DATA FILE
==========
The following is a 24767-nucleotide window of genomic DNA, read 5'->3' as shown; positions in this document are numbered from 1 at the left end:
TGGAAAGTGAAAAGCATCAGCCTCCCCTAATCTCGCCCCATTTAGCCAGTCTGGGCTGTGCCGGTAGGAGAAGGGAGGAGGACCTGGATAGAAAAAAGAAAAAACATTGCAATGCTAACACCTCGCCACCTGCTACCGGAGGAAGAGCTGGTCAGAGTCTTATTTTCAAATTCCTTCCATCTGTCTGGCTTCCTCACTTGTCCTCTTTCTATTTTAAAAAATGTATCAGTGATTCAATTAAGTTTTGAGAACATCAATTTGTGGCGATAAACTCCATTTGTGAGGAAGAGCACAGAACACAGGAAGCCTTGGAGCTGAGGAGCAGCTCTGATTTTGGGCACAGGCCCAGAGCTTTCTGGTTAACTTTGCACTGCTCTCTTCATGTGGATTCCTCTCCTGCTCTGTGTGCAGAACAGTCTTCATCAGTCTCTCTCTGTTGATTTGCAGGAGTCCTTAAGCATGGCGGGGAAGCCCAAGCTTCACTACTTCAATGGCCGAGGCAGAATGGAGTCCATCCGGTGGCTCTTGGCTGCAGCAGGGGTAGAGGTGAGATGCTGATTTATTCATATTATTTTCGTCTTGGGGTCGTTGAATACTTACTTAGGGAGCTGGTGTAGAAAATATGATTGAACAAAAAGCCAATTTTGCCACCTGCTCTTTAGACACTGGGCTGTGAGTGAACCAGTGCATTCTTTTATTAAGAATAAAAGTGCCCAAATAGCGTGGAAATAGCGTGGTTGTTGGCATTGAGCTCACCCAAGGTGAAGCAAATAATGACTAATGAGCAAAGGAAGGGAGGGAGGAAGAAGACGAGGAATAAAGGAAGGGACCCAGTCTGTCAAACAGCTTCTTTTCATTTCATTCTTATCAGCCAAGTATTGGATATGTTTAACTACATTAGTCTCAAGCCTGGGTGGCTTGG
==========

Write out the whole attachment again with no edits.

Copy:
The following is a 24767-nucleotide window of genomic DNA, read 5'->3' as shown; positions in this document are numbered from 1 at the left end:
TGGAAAGTGAAAAGCATCAGCCTCCCCTAATCTCGCCCCATTTAGCCAGTCTGGGCTGTGCCGGTAGGAGAAGGGAGGAGGACCTGGATAGAAAAAAGAAAAAACATTGCAATGCTAACACCTCGCCACCTGCTACCGGAGGAAGAGCTGGTCAGAGTCTTATTTTCAAATTCCTTCCATCTGTCTGGCTTCCTCACTTGTCCTCTTTCTATTTTAAAAAATGTATCAGTGATTCAATTAAGTTTTGAGAACATCAATTTGTGGCGATAAACTCCATTTGTGAGGAAGAGCACAGAACACAGGAAGCCTTGGAGCTGAGGAGCAGCTCTGATTTTGGGCACAGGCCCAGAGCTTTCTGGTTAACTTTGCACTGCTCTCTTCATGTGGATTCCTCTCCTGCTCTGTGTGCAGAACAGTCTTCATCAGTCTCTCTCTGTTGATTTGCAGGAGTCCTTAAGCATGGCGGGGAAGCCCAAGCTTCACTACTTCAATGGCCGAGGCAGAATGGAGTCCATCCGGTGGCTCTTGGCTGCAGCAGGGGTAGAGGTGAGATGCTGATTTATTCATATTATTTTCGTCTTGGGGTCGTTGAATACTTACTTAGGGAGCTGGTGTAGAAAATATGATTGAACAAAAAGCCAATTTTGCCACCTGCTCTTTAGACACTGGGCTGTGAGTGAACCAGTGCATTCTTTTATTAAGAATAAAAGTGCCCAAATAGCGTGGAAATAGCGTGGTTGTTGGCATTGAGCTCACCCAAGGTGAAGCAAATAATGACTAATGAGCAAAGGAAGGGAGGGAGGAAGAAGACGAGGAATAAAGGAAGGGACCCAGTCTGTCAAACAGCTTCTTTTCATTTCATTCTTATCAGCCAAGTATTGGATATGTTTAACTACATTAGTCTCAAGCCTGGGTGGCTTGG